微分された世界 | Differential dharma

物理学者・苑田尚之は「数式は言語である」と言った。もし物理現象を数式なしに日常言語だけで述べようとしたら、長さだけでも100倍は下回らないだろう。複雑かつ膨大な説明を 1/100 以下に圧縮・軽量化してしまう数学という言語を、使わない手はない。



収縮している宇宙があるとしよう。その宇宙には中心 (O) があって、恒星も惑星も微小な粒子も、すべての天体が O に向かって収縮している。それは次の微分方程式で記述されるものとする:

x” = – k x                                (1)

意味はこうだ。中心 O から距離 x 離れた天体が、その距離 x に比例する大きさの加速度 x” をもって O に向かっている。中心から離れているところほど、大きな加速度がかかってこの宇宙は収縮しているというわけだ(x の前にマイナスが付いているのは、距離とは逆向きに加速度がかかるから)。k は比例定数。話を簡単にするために、 k = 1 としておこう。

微分方程式 (1) を「解く」とは、(1) を満たす x を時間 t の関数 x = f(t) として求めることだ。= 0 のときの天体の位置 f (0) と初速 f’ (0) –– これを「初期条件」という –– が指定されれば (1) は解かれる。たとえば初期条件を

(0) = 0,   f’ (0) = 1                       (2)


x = sin t                     (3)




As Prof Naoyuki Sonoda of Tōshin Highschool once said, mathematics is a language; a linguistic system that has a nice ability to express lengthy and complicated things in a handful number of equations. Why shouldn’t buddhist scholars use it?

Long ago there was a king in the east India who admired dharma. One day he invited number of monks to his luncheon, where they read a few selected passages from sutra for the king. But Prajnatara did not do that. The king questioned him,

“Why don’t you read sutra for me?”

Prajnatara said,

“I’m reading the sutra as it is, away from conditions and substances, . It contains countless volumes, not just a few passages.”

While it will never be an easy practice to be away from of conditions and substances of the world, it will be even more difficult to express it in words because words belongs to the conditioned world. So let me ask Isaac Newton.

Imagine a contracting cosmos, in which all the celestial bodies including planets, meteorites and particles, are all moving toward its center ‘O’ following the differential equation:

x” = – k x                                (1)

where x denotes the distance between O and the celestial object and x” refers to its magnitude of acceleration. k is a constant. For simplicity, let k be just 1. The equation (1) states that the cosmos is contracting in such a way that the further the object is from O, the greater its acceleration toward O is.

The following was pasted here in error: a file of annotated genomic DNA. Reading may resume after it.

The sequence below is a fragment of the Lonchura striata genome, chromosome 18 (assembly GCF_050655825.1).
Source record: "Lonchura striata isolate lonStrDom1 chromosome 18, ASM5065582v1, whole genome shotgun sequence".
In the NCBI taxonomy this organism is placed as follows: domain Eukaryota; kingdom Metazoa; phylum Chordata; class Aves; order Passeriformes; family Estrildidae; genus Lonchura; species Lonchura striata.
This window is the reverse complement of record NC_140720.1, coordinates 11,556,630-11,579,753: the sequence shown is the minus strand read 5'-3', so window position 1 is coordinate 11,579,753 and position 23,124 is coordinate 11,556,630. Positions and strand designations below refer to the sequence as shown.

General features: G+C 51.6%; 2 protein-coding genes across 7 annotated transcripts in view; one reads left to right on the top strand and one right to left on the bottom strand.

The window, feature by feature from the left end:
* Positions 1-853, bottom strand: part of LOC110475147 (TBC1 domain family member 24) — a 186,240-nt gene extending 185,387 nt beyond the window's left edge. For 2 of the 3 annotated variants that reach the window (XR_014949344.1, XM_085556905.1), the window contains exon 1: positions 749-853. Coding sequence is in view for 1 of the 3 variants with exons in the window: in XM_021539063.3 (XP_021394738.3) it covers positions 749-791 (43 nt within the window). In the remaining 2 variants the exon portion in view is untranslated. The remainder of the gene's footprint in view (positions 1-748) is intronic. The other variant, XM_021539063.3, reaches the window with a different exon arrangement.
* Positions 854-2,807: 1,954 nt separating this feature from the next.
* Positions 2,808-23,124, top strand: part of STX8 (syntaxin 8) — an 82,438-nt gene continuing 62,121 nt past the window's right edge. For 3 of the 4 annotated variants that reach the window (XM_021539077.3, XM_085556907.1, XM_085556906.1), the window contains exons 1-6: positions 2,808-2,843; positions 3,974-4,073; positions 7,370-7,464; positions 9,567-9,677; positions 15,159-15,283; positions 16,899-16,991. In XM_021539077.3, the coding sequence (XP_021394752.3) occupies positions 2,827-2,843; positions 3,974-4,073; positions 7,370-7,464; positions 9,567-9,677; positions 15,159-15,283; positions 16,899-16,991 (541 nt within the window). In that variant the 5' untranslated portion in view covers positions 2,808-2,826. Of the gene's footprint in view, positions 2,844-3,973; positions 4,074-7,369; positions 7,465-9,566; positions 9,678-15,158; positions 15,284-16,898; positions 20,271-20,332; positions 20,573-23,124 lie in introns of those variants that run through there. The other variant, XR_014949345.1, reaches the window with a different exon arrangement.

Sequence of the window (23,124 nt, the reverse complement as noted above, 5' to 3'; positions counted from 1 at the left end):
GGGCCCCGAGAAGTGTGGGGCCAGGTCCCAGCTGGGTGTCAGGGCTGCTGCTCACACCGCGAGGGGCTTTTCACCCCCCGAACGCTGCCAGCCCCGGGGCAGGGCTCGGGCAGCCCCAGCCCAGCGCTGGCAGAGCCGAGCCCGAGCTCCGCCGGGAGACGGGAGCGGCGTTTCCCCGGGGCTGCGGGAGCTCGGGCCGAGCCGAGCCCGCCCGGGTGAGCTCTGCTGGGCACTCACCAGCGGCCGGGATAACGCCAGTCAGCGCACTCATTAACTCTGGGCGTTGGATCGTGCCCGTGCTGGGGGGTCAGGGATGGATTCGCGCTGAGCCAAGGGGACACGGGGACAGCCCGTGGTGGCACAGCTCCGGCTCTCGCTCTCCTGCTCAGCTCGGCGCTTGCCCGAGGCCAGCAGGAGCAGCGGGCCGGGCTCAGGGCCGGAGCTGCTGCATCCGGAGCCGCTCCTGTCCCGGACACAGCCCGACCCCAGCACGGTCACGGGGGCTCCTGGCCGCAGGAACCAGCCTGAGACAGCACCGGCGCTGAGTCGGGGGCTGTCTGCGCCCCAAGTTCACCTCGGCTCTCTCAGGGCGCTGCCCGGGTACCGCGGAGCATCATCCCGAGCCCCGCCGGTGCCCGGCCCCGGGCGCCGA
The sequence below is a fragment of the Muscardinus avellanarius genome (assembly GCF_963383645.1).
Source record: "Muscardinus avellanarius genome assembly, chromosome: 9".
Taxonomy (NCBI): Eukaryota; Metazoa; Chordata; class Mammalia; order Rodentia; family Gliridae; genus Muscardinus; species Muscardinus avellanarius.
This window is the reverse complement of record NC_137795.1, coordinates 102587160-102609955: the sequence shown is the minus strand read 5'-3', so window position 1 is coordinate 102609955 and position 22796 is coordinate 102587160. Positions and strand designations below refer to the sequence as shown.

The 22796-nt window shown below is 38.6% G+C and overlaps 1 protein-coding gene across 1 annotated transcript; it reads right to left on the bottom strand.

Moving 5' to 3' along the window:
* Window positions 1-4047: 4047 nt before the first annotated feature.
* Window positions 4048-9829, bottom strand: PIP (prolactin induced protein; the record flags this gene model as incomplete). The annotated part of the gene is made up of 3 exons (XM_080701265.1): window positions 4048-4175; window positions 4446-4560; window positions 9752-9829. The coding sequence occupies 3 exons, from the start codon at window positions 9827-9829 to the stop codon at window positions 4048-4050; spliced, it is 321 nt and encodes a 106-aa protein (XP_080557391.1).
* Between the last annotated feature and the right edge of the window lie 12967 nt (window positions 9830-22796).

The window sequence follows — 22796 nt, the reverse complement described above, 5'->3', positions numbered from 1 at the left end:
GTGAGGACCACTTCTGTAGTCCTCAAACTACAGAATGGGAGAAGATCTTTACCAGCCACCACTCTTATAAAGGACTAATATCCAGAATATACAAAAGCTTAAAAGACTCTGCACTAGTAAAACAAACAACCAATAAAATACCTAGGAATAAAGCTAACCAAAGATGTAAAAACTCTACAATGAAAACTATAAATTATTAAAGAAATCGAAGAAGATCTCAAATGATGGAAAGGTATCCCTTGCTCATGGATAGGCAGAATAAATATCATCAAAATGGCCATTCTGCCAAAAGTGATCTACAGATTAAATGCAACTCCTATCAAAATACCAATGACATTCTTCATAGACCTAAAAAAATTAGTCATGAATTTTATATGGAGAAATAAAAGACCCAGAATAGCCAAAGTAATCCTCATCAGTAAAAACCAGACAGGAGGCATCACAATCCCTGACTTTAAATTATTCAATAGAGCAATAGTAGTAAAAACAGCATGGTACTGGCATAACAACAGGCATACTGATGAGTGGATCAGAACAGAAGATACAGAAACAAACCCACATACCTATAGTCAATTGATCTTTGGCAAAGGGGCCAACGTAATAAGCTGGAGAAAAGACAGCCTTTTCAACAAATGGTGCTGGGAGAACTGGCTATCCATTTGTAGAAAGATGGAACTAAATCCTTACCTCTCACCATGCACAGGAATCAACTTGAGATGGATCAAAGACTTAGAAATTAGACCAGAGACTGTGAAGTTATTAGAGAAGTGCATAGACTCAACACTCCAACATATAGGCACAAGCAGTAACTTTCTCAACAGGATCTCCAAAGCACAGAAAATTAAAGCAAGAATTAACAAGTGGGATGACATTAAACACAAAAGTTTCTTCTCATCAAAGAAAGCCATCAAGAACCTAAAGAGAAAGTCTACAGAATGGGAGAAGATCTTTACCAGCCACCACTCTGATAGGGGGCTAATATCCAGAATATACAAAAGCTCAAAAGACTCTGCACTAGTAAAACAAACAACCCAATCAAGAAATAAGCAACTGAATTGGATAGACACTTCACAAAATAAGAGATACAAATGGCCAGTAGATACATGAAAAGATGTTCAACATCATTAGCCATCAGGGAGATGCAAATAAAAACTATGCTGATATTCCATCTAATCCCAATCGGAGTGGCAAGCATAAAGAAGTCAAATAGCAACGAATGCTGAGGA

Given a initial condition, say, the object’s position = (t) is 0 and its velocity x’ = f’ (t) is 1 at time = 0:

(0) = 0,   f’ (0) = 1                       (2)

then the equation (1) will be solved (without proof for now) as:

x = sin t                     (3)

So I need some alteration; the cosmos not only contracts but expands in some phases. It actually oscillates between contraction and expansion.

Notice the analogy; for a given set of initial conditions, there is a unique solution to the differential equation. Likewise, for a given collection of substances and conditions, dharma realizes into a few particular passages of sutra. While the differential equation itself describes the universal aspect of the cosmos’ motion irrespective of the initial conditions, Prajnatara reads the sutra of numberless volumes without referring to any particular conditions.

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